USC’s Solomon Tuliaupupu perseveres against the odds

LOS ANGELES — Late in USC’s season-opening win over Rice, you may have heard a name that you’d forgotten. Maybe you heard it over the Coliseum P.A. system, or maybe on the broadcast, and it jostled something from the back of your memory.

Sack. No. 58. Solomon Tuliaupupu.

A former top-100 recruit and the High School Butkus Award winner as a senior at Mater Dei, four years have passed since Tuliaupupu was one of the most sought-after recruits in the country. Four years of injuries, surgeries and happenstance that kept him from making his collegiate debut.

But there he was, a redshirt senior finally playing in cardinal and gold, and making a sack in his first game at a new position, too.

After years of fate being cruel, it paid forward some kindness that day. His father, Turnbull, had been taking pictures of his son’s debut. But the line of scrimmage had moved close enough to where the Tuliaupupus were sitting that Turnbull switched to video and caught his son’s first sack, and his teammates jumping for joy to celebrate his achievement.

“It was just excitement,” Turnbull said. “I’m happy that he’s gotten an opportunity to get back to what he enjoys and what he loves to do.”

Bad health road

Everything changed for Tuliaupupu when Mater Dei played Mission Viejo his senior year. The linebacker dropped back into coverage, and, as he would later relate to his father, it felt like he had stepped on a sprinkler head and his foot had split in half.

Tuliaupupu, who declined to be interviewed for this story, had suffered a fracture of the Lisfranc tendon, which connects the big toe to the other toes on the foot. He missed his freshman season at USC while recovering from surgery meant to allow the tendon to heal naturally.

But after the first week of spring football in 2019, the injury was nagging him. X-rays revealed that Tuliaupupu was one of the unlucky 20% whose Lisfranc injury isn’t healed by the first procedure. So he underwent a second one that fused the ligament back together.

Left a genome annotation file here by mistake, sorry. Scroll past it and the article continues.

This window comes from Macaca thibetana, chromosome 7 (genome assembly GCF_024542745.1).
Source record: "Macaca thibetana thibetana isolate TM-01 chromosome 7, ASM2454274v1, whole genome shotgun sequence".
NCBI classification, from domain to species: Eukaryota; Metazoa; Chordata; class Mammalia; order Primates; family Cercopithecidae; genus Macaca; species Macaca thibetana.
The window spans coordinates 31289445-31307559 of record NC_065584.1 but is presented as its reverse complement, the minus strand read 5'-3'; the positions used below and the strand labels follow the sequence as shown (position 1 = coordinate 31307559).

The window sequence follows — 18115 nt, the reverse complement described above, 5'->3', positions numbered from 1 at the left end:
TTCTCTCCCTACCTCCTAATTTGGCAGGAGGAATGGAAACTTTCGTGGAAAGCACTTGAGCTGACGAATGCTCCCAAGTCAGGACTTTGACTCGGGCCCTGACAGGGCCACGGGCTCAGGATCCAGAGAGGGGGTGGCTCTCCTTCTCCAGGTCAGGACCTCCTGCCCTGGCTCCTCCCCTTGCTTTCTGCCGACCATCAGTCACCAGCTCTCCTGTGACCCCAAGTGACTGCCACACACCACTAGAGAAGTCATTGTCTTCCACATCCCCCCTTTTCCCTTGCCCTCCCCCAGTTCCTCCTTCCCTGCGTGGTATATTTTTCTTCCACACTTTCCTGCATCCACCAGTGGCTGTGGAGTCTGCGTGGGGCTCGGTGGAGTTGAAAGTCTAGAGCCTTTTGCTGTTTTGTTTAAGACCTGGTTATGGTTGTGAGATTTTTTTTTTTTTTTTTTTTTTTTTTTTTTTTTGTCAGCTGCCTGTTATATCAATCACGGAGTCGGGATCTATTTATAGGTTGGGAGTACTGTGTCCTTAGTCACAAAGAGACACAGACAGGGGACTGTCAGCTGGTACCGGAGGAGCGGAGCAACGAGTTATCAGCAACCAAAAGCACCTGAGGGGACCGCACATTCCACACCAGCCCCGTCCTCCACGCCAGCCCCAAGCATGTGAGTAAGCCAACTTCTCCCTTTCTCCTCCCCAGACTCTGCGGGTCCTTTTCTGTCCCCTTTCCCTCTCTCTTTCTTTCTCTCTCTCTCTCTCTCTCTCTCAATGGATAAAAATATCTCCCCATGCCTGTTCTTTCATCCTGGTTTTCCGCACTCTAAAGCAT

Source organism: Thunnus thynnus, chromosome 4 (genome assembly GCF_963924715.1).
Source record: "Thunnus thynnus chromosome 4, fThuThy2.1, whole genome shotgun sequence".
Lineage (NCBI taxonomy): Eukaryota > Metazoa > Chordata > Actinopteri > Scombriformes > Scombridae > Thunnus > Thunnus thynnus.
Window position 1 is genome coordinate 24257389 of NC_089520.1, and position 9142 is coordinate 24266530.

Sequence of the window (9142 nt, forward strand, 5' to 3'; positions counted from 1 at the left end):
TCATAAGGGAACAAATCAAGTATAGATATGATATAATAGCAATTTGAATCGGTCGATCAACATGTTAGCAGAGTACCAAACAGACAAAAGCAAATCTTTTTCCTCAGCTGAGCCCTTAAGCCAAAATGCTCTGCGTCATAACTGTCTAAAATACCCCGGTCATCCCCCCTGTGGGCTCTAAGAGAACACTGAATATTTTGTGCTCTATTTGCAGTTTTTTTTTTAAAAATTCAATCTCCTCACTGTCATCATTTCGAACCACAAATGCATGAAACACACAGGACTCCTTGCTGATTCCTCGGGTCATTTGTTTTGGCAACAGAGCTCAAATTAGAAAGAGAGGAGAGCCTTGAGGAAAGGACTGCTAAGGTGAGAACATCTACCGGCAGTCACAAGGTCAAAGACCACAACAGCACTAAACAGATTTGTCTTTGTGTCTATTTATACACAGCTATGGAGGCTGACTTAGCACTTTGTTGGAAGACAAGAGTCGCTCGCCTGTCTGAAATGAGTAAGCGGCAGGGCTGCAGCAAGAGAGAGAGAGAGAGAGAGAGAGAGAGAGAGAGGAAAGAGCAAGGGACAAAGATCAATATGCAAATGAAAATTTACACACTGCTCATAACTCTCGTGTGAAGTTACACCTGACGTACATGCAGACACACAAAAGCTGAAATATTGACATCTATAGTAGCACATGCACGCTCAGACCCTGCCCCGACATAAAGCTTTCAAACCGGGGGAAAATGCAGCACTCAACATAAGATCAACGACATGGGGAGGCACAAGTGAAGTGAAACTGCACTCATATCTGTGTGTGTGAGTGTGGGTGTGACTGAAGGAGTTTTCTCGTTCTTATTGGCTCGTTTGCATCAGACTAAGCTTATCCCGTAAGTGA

So Tuliaupupu lost another season, and it appeared like a third was in danger after the Pac-12 announced it would not play football in 2020 due to the COVID-19 pandemic. But when the conference reversed course, Tuliaupupu reported to campus ready to finally make his on-field debut.

But the day before training camp, he tore his ACL, an devastating turn of events that doctors told him was related to the initial foot injury. Tuliaupupu’s 2020 season was over before he could even practice.

By the time he finally got healthy in 2021, Clay Helton had already been fired and USC was entrenched in its defensive rotations. Tuliaupupu was relegated to the scout team, waiting for his shot.

“The plan never changed,” Turnbull said. “We never steered away from the plan.”

Tuliaupupu was asked to play some defensive line with the scout team, moving away from linebacker for the first time in his career. When he’d come home, his dad would joke about him adding some weight and moving to the line permanently.

They’d laugh, but the comments turned out to be prescient.

Earning his place

When Lincoln Riley was announced as USC’s new head coach, Tuliaupupu’s ears surely perked up. Riley had recruited Tuliaupupu when the coach was at Oklahoma, even paying the four-star recruit a home visit.

But as Riley assessed the roster, he was unsure about Tuliaupupu’s place on it. He started to “test” Tuliaupupu, give him outs if he wanted to leave the program.

“I was interested to see, like, where he’d be at physically and then maybe more importantly, where he’d be at mentally when we came in,” Riley said. “You go through that much, you never know exactly how a guy is going to handle it.”